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on February 3, 2013
this is an inside story of the Bonnano family which absolutely lived up to my expectations and tells many existing and some new facts about the Bonnano family this book is hard to put down and I really enjoyed reading it. So do I recommend it? AbsoyouknowwhatIwannasaylutely
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on April 16, 2008
King Of The Gordfathers is an extremely well written book! I found it very deep and informative, so much so that I wondered how Anthony DeStefano got the 'members of the family' to reveal all of the inside stories. This book opens up the silence that was for so many years repressed and only speculated about. Mr. DeStefano also shows the work of the FBI and law enforcement agencies in finally putting pieces together that brought down one of the last of the 'old world' families. A big plus are the crystal clear photo section and an epilogue on 'Where They Are Now' King Of The Godfathers is a very detailed book that one needs to take the time to think about as you read through its chapters. Being of Sicilan heritage, I was very impressed, enlightened and educated, let alone a bit surprised! This book also shows why Mr.DeStefano won a Pulitzer Prize in 1991. You will not be disappointed in reading!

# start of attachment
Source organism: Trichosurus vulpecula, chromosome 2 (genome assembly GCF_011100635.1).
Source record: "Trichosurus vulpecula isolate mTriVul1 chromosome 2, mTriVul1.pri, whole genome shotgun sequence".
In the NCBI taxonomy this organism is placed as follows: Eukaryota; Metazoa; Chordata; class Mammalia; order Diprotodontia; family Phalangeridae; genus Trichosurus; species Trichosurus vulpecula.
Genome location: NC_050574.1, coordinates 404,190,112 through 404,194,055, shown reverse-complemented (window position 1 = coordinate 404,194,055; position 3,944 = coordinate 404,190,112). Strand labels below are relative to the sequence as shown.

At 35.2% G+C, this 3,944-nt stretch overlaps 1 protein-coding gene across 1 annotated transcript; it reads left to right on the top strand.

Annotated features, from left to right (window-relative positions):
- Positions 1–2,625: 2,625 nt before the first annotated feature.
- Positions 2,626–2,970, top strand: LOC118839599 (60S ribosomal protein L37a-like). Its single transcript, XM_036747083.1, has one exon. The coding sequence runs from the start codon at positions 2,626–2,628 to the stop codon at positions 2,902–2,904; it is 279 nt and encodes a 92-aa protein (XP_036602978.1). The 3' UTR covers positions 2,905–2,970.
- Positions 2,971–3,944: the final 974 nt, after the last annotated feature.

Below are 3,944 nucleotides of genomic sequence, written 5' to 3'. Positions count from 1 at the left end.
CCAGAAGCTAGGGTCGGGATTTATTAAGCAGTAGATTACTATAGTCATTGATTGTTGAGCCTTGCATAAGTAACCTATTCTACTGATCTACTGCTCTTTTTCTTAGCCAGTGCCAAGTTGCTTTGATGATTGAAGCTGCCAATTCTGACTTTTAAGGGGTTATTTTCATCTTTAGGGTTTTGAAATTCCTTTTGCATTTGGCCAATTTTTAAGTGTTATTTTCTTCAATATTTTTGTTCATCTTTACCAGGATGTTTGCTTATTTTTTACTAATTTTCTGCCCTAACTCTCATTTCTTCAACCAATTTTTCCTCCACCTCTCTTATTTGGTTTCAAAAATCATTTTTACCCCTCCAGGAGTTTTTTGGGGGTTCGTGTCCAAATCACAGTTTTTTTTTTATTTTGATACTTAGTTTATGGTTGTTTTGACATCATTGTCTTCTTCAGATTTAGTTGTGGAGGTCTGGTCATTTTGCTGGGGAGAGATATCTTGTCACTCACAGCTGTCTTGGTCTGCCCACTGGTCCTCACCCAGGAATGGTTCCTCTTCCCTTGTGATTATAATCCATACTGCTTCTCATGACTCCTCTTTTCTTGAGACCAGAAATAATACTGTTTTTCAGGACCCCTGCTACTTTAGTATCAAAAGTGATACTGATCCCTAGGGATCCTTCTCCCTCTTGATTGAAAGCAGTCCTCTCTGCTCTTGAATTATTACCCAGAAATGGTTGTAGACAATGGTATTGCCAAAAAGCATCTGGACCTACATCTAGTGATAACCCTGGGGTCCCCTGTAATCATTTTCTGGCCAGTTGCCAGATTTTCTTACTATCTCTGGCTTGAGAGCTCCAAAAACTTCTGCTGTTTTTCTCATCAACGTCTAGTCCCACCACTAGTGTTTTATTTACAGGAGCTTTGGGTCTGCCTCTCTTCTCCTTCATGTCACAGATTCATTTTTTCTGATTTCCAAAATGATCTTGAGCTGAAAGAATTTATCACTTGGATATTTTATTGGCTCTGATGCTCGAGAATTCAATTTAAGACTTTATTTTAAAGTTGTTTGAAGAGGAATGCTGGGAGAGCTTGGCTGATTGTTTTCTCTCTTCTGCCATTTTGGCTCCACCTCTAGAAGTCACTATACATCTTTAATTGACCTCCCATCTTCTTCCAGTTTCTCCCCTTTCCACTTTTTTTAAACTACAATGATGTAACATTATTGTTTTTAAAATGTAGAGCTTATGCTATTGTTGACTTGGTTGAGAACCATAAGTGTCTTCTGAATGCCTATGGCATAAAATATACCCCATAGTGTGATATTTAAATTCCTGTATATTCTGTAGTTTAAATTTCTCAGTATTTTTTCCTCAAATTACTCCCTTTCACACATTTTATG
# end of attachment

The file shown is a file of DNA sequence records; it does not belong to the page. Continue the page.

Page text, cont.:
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on February 14, 2013
Anthony DeStefano's 'The Last Godfather' (arrived to me with the silly alternate title 'The King of Godfathers', immediately a red flag of things to come) is a poorly written perspective of Joey Massino's rise to become boss of the Bonanno Family. The first few pages actually shine - govt agents stake themselves out near Massino's Howard Beach home in January 2003, eating Dunkin Donuts (yup) with warrants for the big man's arrest, waiting for 4-5 AMish to barge in and strike. The conversation in the car afterwords, ranging from the brutal 1981 triple hit of capos Indelicato, Giaccone, and Trinchera to the best pizza in the area (Casa Blanca, his former restaurant near Fresh Pond Road) are great. After that, it goes down hill relatively quickly. The rehashing of the Appalachian incident, the Castellammarese war, Joe Bananas rise etc is too familiar and will quickly bore those who know already know the history of their thing. I felt like I was reading yesterday's newspaper today. I'm never one to care about this kind of thing but the careless typos and misspellings are simply off the charts, with seven or eight alone before you even hit page 100. Massino's rise and fall should've and possibly still could be told much better by a more seasoned author. Fugazy ~ get a better LCN read for your bucks.